The students of California State University, Monterey Bay (CSUMB) began the virtual fall semester amidst the COVID-19 pandemic after spending a summer in self-isolation. As students shelter in place, their academic careers continue, ultimately blurring the lines of work-life separation.
To support students through this unprecedented time, CSUMB’s Personal Growth and Counseling Center (PGCC) launched a new online platform called YOU@CSUMB, where individuals can find a space to check in with themselves, set goals and explore personalized resources that may aid them in coping with stress.
PGCC Counselor Jessica Lopez said YOU@CSUMB is a “pilot program at several CSU campuses and is funded by the Chancellor’s Office.” Lopez also said the PGCC is “excited to bring [the program] to CSUMB because we believe that it offers students the opportunity to maintain health and wellness,” and encourages, “prevention and early help-seeking behaviors [making] YOU@CSUMB a great way for students to attend to their wellness, especially during times of remote learning.”
While remote learning offers students the convenience to study from their own homes, their lack of in-person interactions come with both advantages and disadvantages. Dr. Daniel Reed from the PGCC asked students to “keep in mind that isolation is not always a negative or unwanted experience,” promising to inhibit depression or anxiety and said that some individuals see solitude as a “method of coping, processing and reflecting on one’s own experiences.” But due to the unforeseen breakout of COVID-19, the redundancy of self-isolation the virus brings to daily life has the potential to negatively affect the psyche.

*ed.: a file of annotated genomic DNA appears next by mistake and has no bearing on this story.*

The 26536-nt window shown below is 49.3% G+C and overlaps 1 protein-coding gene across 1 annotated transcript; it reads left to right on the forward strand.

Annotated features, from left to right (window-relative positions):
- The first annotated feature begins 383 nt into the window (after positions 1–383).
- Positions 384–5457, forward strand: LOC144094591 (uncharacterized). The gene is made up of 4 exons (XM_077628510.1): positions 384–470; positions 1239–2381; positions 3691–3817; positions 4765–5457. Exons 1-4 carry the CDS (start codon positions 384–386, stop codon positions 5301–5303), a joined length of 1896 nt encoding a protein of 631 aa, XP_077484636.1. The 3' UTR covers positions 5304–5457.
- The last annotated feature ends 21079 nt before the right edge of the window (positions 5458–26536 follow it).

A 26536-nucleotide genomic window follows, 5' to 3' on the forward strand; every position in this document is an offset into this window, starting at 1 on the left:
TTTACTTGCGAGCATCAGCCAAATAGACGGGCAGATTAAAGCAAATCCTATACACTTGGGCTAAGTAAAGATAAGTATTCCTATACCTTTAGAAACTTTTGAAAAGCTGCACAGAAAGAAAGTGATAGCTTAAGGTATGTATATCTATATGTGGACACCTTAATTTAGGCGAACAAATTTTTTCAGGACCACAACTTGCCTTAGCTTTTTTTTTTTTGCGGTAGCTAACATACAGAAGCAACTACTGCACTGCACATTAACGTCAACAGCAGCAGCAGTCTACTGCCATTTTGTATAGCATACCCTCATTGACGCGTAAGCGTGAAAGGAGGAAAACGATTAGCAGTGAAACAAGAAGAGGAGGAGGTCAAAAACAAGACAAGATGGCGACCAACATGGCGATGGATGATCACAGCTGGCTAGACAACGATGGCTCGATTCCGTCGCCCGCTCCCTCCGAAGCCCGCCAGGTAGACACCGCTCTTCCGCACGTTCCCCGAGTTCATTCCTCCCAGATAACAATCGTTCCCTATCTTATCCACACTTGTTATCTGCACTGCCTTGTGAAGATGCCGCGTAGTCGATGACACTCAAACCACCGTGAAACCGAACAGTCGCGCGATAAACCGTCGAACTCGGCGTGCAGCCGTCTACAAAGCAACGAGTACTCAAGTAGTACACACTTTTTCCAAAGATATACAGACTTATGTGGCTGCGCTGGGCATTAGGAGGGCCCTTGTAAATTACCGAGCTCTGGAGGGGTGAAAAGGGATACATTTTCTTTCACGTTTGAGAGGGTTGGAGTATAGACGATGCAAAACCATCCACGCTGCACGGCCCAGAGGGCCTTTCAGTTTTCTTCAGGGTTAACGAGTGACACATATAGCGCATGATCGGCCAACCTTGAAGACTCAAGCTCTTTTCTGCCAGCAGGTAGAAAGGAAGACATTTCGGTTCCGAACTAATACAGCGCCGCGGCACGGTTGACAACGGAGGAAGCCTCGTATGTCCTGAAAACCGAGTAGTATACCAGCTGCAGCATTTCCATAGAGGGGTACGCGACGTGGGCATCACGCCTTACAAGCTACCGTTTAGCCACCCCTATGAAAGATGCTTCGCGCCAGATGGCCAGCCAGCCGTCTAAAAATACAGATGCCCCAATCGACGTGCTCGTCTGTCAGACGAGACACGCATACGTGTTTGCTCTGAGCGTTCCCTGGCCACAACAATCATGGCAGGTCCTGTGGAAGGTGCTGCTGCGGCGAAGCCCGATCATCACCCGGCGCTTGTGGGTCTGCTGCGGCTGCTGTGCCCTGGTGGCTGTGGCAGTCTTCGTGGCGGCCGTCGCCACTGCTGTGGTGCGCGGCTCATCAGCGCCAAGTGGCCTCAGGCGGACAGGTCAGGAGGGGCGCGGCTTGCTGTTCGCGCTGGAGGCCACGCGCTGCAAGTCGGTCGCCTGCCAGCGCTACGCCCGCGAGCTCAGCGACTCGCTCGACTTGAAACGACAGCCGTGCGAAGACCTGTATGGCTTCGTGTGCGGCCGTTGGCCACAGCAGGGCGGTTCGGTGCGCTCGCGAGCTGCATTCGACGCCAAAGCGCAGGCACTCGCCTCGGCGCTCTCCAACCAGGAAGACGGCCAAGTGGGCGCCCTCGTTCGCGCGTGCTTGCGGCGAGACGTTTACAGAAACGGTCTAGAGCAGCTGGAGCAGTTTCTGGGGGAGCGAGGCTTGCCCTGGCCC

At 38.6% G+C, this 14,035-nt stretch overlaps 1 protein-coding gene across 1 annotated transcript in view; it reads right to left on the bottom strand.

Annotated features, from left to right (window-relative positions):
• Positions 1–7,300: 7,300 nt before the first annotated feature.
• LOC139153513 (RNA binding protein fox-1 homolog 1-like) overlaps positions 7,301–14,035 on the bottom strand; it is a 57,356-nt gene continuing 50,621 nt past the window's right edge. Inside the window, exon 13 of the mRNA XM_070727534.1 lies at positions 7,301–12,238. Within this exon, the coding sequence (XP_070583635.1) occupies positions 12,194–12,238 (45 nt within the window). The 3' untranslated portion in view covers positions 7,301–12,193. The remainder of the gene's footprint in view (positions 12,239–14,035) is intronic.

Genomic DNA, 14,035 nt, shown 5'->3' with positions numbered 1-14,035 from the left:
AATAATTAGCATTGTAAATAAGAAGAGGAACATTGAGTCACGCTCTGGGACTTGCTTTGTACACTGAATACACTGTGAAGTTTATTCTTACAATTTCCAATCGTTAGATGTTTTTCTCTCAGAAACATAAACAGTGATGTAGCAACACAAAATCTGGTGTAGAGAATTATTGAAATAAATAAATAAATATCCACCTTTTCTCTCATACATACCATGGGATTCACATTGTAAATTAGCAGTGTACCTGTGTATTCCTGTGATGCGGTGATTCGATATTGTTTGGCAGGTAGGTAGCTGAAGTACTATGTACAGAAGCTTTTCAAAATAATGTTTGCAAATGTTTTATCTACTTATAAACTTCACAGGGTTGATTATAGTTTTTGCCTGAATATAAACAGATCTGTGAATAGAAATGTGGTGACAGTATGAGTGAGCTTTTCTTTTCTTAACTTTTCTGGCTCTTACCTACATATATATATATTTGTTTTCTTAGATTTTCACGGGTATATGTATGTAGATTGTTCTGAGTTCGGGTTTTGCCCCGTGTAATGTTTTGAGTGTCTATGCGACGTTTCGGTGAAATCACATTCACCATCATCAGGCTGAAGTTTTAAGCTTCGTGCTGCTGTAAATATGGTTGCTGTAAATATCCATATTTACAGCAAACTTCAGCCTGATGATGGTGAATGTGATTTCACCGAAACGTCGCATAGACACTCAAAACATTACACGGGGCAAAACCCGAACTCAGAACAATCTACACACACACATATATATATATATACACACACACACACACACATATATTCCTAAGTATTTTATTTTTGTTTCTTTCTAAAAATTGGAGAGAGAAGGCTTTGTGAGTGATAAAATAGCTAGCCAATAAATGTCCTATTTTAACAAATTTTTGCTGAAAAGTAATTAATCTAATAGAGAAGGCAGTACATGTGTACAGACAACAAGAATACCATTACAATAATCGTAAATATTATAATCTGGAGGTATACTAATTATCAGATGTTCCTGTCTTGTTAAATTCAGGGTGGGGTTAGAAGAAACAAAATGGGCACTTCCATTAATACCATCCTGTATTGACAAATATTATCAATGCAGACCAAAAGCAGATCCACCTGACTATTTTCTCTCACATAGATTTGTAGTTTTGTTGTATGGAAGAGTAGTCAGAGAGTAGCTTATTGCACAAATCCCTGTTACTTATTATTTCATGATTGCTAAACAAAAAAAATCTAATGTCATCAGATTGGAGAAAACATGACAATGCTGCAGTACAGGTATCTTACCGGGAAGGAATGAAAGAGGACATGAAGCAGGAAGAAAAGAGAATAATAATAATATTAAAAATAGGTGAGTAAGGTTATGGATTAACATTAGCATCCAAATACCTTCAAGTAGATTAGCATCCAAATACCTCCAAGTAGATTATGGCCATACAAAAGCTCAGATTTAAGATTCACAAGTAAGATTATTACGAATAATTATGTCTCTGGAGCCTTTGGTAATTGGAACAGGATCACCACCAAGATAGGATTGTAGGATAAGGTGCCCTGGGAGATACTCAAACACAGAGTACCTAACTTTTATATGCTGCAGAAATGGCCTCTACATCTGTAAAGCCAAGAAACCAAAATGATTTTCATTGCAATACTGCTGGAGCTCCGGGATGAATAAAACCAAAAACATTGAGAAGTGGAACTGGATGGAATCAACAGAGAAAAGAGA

“Isolation becomes problematic when it limits our means of coping and changes our relationships,” Reed said. He also said COVID-19 has significantly changed people’s lives, forcing them to “navigate an ever-changing society with constantly shifting narratives about COVID-19,” where “rather than simply connecting with friends and family, physical and social barriers have changed our behaviors and relationships.” This lack of connection can be very stress inducing.
“Our reactions to these changes can elicit feelings of despair, hopelessness, fear, frustration, and even apathy,” Reed said. “We are being forced to evolve and adapt at a much faster pace than usual- experiencing the growing pains of forced evolution and as a result, our thoughts, emotions, and behaviors are reacting to these changes.”
Transfer student Joss Chesnas experienced a shift in her life as she began the new semester. “During the last few weeks of my previous semester we had adjusted to virtual learning,” Chesnas said “seeing [discussions of COVID-19] in the news every day does make it hard to stay positive with … transitioning into a new semester.”
She also said she “felt slightly unprepared” for the new semester, but feels relieved “knowing [her] professors and counselors are willing to understand our situation and help us academically and mentally.”
The PGCC also offers remote individual and group counseling, mental health training, anonymous mental health screenings, telemental health services and a virtual drop-in counseling hour called “Lets Talk,” presenting CSUMB students with a wide range of health and wellness resources. Lopez said although those services were typically designed to be held in person, proceeding with them virtually has given students “increased access to services that they may have not previously tried or felt like they had the time to do.”
Students can also find various support groups through the PGCC such as the Africian American Heritage Male Support Group, Grief and Loss Support Group, Anxiety Support Group, Depression Support Group, LGBTQ+ Interpersonal Process Group and more.
To access the PGCC’s various resources, visit their website here.